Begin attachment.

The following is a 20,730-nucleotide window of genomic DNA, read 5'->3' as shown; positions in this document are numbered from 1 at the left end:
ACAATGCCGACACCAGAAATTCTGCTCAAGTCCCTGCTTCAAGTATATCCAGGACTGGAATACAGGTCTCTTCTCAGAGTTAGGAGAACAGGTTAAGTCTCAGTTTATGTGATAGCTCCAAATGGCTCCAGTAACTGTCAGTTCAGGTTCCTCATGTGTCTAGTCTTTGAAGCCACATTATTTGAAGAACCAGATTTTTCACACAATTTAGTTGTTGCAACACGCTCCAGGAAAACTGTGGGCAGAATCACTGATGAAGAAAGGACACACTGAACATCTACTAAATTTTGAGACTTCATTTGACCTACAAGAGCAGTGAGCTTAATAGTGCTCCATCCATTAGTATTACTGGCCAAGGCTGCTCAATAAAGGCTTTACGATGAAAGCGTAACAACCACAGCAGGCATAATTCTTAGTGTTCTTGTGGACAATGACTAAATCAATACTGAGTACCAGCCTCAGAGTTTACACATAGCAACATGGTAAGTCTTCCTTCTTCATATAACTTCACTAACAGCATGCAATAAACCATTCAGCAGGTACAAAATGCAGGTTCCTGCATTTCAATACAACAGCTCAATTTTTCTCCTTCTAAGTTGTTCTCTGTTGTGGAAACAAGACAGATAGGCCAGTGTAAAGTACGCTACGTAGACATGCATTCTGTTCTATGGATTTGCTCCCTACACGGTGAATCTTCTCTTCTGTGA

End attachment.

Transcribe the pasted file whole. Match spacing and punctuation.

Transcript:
The following is a 20,730-nucleotide window of genomic DNA, read 5'->3' as shown; positions in this document are numbered from 1 at the left end:
ACAATGCCGACACCAGAAATTCTGCTCAAGTCCCTGCTTCAAGTATATCCAGGACTGGAATACAGGTCTCTTCTCAGAGTTAGGAGAACAGGTTAAGTCTCAGTTTATGTGATAGCTCCAAATGGCTCCAGTAACTGTCAGTTCAGGTTCCTCATGTGTCTAGTCTTTGAAGCCACATTATTTGAAGAACCAGATTTTTCACACAATTTAGTTGTTGCAACACGCTCCAGGAAAACTGTGGGCAGAATCACTGATGAAGAAAGGACACACTGAACATCTACTAAATTTTGAGACTTCATTTGACCTACAAGAGCAGTGAGCTTAATAGTGCTCCATCCATTAGTATTACTGGCCAAGGCTGCTCAATAAAGGCTTTACGATGAAAGCGTAACAACCACAGCAGGCATAATTCTTAGTGTTCTTGTGGACAATGACTAAATCAATACTGAGTACCAGCCTCAGAGTTTACACATAGCAACATGGTAAGTCTTCCTTCTTCATATAACTTCACTAACAGCATGCAATAAACCATTCAGCAGGTACAAAATGCAGGTTCCTGCATTTCAATACAACAGCTCAATTTTTCTCCTTCTAAGTTGTTCTCTGTTGTGGAAACAAGACAGATAGGCCAGTGTAAAGTACGCTACGTAGACATGCATTCTGTTCTATGGATTTGCTCCCTACACGGTGAATCTTCTCTTCTGTGA